“If anyone is ashamed of me and my words in this adulterous and sinful generation, the Son of Man will be ashamed of him when he comes in his Father’s glory with the holy angels.” (Mark 8:38)
Jesus identified the world as being hostile to him and the kingdom of God. He characterized it as being sinful and adulterous – rebellious against God, and unfaithful to his love, like a husband who is cheating on his wife. Standing alone for Christ and his teaching today is still unpopular in many circles.
What is the source of courage for those who are willing to be unpopular and counter-cultural? It is because of the knowledge that God has a purpose for your life that is bigger than the present and will be fulfilled in eternity no matter what man does to you. “This grace was given us in Christ Jesus before the beginning of time, but has now been revealed through the appearing of our Savior, Christ Jesus, who has destroyed death and has brought immortality to light through the gospel.” Paul was not ashamed of this gospel, because he had confidence in God who was able to guard him and the truth he witnessed to. “I am not ashamed, because I know whom I have believed, and am convinced that he is able to guard what I have entrusted to him for that day.” What has Paul entrusted to the safekeeping of God? The good deposit of the pattern of sound teaching, which he has passed on to Timothy to guard. “What you heard from me, keep as the pattern of sound teaching with faith and love in Christ Jesus. Guard the good deposit that was entrusted to you – guard it with the help of the Holy Spirit who lives in you.”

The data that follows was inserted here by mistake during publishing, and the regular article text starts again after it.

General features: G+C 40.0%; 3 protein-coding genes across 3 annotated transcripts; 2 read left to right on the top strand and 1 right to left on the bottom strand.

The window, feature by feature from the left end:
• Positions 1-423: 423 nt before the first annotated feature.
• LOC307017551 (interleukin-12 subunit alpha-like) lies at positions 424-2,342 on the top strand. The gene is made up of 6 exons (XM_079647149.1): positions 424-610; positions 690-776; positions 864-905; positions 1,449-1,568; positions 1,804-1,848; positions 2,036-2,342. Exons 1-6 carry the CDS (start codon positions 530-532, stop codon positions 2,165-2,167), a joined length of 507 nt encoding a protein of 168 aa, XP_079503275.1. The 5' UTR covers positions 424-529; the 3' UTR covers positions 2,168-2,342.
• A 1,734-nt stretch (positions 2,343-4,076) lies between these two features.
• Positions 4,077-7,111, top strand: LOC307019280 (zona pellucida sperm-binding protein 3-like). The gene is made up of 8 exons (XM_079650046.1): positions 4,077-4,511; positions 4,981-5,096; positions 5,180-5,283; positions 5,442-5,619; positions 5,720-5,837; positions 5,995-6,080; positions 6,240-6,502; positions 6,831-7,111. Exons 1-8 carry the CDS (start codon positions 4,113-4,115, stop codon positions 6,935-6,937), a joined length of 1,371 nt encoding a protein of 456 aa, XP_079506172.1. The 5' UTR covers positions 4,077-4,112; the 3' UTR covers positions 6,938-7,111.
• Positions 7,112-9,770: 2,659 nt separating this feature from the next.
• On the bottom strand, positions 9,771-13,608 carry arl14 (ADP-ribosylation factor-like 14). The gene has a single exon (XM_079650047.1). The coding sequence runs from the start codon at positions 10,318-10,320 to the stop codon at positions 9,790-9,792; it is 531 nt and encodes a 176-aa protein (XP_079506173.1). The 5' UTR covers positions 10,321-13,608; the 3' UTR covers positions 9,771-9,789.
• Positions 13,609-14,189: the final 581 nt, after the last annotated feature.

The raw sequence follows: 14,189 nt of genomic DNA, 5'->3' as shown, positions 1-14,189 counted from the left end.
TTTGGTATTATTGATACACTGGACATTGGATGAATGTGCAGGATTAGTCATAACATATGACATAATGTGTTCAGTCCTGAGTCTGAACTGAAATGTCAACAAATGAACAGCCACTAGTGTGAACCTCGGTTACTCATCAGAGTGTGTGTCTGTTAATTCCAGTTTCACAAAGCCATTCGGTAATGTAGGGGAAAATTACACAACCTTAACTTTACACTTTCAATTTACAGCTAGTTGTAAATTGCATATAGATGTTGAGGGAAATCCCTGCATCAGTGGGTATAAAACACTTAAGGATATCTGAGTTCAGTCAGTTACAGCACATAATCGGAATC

The culture will continually attack the gospel and seek to replace its pattern of sound (i.e. healthy) teaching with something seemingly more comfortable and acceptable to public opinion. The Christian witness is called to guard its purity as a treasure is to be guarded from being stolen by thieves. The gospel, as Paul has handed it on to Timothy, is a precious thing that is placed in our custody for our generation. With the help of the Holy Spirit we can witness to it, and pass it on, even when it is unpopular and counter-cultural. We need the courage to witness to the truth: about ourselves, about what we believe, even when it may be unpopular. The gospel is worth guarding and defending. We should not be ashamed of it.